Blog #7: Characteristics of a scholar activist
Dr. David Stovall teaches at the University of Illinois at Chicago, and is also originally from Chicago. Stovall’s scholarship is intimately tied to his activism. His scholarship focus is on critical race theory, and social justice issues. During his visit, Stovall, shared some serious knowledge in our class. He spoke about a variety of issues pertaining to his work as a scholar activist. A topic I found to be particularly relevant was his discussion on scholar expertise.
Stovall said that a part of being a scholar activist is being humble and letting go of the concept of expertise. Contrary to what other scholar activists have said, Stovall said that scholars are not experts on other people’s lives. Scholar activists need to be humble, reflect and listen. They need to suspend their notion of expertise, “you are not expert on somebody else’s condition, and because you are not you have to intentionally listen,” said Stovall. Scholar activists have to make sure they are not coming into communities with the idea that they are saving people, but are there to listen. Additionally, scholar activists have to be fully accountable and transparent with communities, and work towards building long lasting relationships rather than extracting knowledge and information.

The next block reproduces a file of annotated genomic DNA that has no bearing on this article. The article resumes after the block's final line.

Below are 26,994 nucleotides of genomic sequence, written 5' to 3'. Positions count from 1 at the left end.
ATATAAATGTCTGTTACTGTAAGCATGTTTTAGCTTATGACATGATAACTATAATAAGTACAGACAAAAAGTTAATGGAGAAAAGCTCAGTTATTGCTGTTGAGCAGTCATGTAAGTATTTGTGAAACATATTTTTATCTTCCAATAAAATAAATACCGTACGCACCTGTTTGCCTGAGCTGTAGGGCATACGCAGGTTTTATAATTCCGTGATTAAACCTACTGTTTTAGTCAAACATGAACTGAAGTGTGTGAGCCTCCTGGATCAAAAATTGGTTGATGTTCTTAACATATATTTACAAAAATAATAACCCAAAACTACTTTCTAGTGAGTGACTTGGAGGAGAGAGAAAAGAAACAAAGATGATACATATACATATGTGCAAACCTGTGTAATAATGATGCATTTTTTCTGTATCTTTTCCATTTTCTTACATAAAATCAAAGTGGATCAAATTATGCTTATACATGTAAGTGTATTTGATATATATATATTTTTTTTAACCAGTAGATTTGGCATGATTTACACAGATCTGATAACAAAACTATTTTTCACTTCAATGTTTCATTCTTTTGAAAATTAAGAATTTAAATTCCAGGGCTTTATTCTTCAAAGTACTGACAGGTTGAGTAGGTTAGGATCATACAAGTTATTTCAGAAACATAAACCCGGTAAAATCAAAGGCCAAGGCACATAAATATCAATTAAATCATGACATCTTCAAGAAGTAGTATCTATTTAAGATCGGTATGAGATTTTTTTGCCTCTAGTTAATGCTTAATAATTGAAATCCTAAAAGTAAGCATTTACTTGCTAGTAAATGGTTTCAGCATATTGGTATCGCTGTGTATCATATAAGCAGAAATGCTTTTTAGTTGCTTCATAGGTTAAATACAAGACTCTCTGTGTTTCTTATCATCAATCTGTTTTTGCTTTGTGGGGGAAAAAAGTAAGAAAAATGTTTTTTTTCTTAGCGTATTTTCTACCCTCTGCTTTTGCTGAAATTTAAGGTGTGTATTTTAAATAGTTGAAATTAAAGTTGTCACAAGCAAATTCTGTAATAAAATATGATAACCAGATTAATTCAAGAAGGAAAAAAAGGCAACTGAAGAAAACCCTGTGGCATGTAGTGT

What I found to be particularly useful in understanding my own scholarship is the reflection piece Stovall spoke about. Questions that I should be asking are: Is the articulation of my scholarship beneficial to the community? Is my work justice centered? Am I being transparent about what I am doing? As scholar activists are we challenging the traditions of traditional scholarship? David said we need to run right into the traditions of the academy, we cannot avoid them. So being reflective, centering communities, and challenging the notion of expertise in the academy is particularly difficult to do, but as seen through Stovall’s work — not impossible and can lead to so many possibilities of shared intellectual engagement between, within and outside the academy and communities. I love this because then (all) scholars are (/should be) held responsible to the communities that the academy has had a legacy of mining for knowledge.
Stovall’s comments on being held accountable to the community are particularly relevant — he is fully complicating the position of the academy in communities. I am often concerned about ways that scholarship can contribute negatively to popular notions of communities. I’m not talking about work that is coopted by conservative or liberal agendas, I’m talking about scholarship that may not even know that it is contributing negatively, what I would call, oblivious scholarship. This kind of scholarship is not intentional (in the way Stovall discusses intention) or reflective. This is what I learned from Stovall, these are characteristics that are super helpful to me moving forward as a (aspiring) reflective and intentional scholar.